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Five ways to overcome children’s fussy eating

By Sangeeta Kocharekar October 10, 2016
CHILD FUSSY EATING

How to get ensure your child is getting their necessary vitamins despite their picky food choices

Ensuring that children eat properly at every meal is important as it affects their growth and wellbeing. However, it can be tricky when they are fussy eaters.

Debbie Evans, Founder and Clinical Director of Sydney’s most sought after children’s therapy service, Therapies for Kids, shares her top five tips and tricks so that your kids will be eating right in no time.

1. Make eating a social activity

EATING TOGETHER

Research demonstrates that children are more likely to try new foods when eating with an adult. By sharing at least one meal with kids per day, this gives them the opportunity to talk about food choices, daily activities and healthy lifestyle. Therefore, eating becomes a social activity. During these shared meal times, avoid distractions including television, electronic devices and toys so that the child is able to focus on the skills and movements required for eating.

2. Give everyone the same food

Make sure that everyone has the same variety of food as well as a serving of ‘safe food’. ‘Safe food’ is a food choice that a child will happily consume and should also be served to everyone at the table. For example, if a child will only eat plain pasta, then everyone should also have a serve of plain pasta.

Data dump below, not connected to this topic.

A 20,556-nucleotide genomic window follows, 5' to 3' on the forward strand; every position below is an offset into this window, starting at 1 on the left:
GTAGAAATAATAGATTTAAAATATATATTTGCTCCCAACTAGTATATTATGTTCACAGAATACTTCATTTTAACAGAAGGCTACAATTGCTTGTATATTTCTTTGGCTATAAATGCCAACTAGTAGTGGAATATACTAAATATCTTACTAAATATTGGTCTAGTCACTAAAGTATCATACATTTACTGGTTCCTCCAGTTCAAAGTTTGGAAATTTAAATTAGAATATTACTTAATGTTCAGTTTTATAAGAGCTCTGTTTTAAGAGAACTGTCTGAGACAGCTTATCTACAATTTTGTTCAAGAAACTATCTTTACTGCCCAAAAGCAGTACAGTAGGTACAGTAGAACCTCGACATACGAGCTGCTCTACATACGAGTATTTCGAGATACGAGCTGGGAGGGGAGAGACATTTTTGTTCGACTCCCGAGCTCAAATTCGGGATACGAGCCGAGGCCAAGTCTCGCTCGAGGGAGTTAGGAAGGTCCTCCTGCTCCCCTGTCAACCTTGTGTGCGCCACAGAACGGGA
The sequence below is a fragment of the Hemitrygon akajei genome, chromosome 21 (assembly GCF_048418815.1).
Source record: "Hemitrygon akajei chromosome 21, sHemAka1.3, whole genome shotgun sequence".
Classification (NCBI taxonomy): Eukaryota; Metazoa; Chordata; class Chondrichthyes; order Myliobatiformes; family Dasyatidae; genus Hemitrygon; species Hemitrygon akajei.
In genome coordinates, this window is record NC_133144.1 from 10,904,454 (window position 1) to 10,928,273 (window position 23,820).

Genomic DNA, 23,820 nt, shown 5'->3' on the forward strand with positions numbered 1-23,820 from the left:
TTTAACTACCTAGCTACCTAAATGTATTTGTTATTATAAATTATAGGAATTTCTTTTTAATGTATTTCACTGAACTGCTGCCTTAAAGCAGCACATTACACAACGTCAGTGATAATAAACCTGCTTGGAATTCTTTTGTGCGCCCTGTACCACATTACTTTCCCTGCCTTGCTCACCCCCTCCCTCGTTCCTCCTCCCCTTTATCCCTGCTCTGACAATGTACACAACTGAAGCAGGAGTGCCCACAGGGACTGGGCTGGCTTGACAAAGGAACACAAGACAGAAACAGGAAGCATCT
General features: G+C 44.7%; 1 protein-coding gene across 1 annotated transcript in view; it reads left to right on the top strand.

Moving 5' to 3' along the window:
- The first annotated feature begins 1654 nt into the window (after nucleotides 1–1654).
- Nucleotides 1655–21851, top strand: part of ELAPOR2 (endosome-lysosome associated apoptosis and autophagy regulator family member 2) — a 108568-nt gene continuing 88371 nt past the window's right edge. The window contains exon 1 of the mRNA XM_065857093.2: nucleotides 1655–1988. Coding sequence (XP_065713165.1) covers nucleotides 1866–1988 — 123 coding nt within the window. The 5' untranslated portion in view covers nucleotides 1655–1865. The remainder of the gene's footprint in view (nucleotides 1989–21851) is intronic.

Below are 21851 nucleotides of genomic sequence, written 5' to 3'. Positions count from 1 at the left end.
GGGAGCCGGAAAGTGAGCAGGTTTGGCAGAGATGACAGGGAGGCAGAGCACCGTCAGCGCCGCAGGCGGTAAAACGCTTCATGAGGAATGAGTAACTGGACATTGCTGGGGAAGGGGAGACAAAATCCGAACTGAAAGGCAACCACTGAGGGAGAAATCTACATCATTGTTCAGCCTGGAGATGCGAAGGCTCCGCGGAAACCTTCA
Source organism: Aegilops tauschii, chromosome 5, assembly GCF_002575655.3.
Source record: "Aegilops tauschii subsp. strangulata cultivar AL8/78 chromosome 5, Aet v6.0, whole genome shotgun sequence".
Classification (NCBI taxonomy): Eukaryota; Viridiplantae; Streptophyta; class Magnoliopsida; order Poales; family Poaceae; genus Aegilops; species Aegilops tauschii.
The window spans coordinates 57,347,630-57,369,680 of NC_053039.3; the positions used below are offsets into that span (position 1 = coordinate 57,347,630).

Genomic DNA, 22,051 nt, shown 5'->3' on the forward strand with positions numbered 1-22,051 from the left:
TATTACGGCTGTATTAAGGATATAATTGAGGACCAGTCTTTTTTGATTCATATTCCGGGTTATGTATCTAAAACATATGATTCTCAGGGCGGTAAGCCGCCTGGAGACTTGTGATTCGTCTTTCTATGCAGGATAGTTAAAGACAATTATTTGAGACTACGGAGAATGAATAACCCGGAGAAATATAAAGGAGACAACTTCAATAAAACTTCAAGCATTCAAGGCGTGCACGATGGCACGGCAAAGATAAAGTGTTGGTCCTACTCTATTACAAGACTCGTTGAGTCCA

PLAIN PASTA

At the same time if a family member likes broccoli, then everyone should also have broccoli on their plate. This provides children an opportunity to learn about different types of food and discuss this with who they are eating with.

3. Talk about the food on their plate

Try reframing negative food statements like "I don’t like it" and "I hate that food" to facilitate positive food discussion. It is helpful to ask kids questions about food to help them learn about what they are consuming, e.g. "Why is food good to eat?" This provides an opportunity to educate your child about nutritious food. For example, "This food has vitamins that stops you getting sick and helps make your bones strong.” Through discussion, this enables kids to develop confidence to explore food."

4. Start a 'rainbow challenge'

FOOD

Challenge your child to eat a different coloured food each day. Utilise a rainbow placement or chart on the fridge to track the variety of foods they consume. This challenge will facilitate discussion about how the food looks, its colour and how it feels. Encourage children to make their own food choices by selecting the colour of food and assisting with the preparation of their food choices.

5. Explore and play with food

Help your child develop the confidence to explore food. There are a number of ways to engage kids in exploring food such as getting them to assist in preparing dinner, washing vegetables, tossing salads and cutting simple vegetables with safe knives. This is a great opportunity to discuss with children where food comes from and the importance of a variety of foods.

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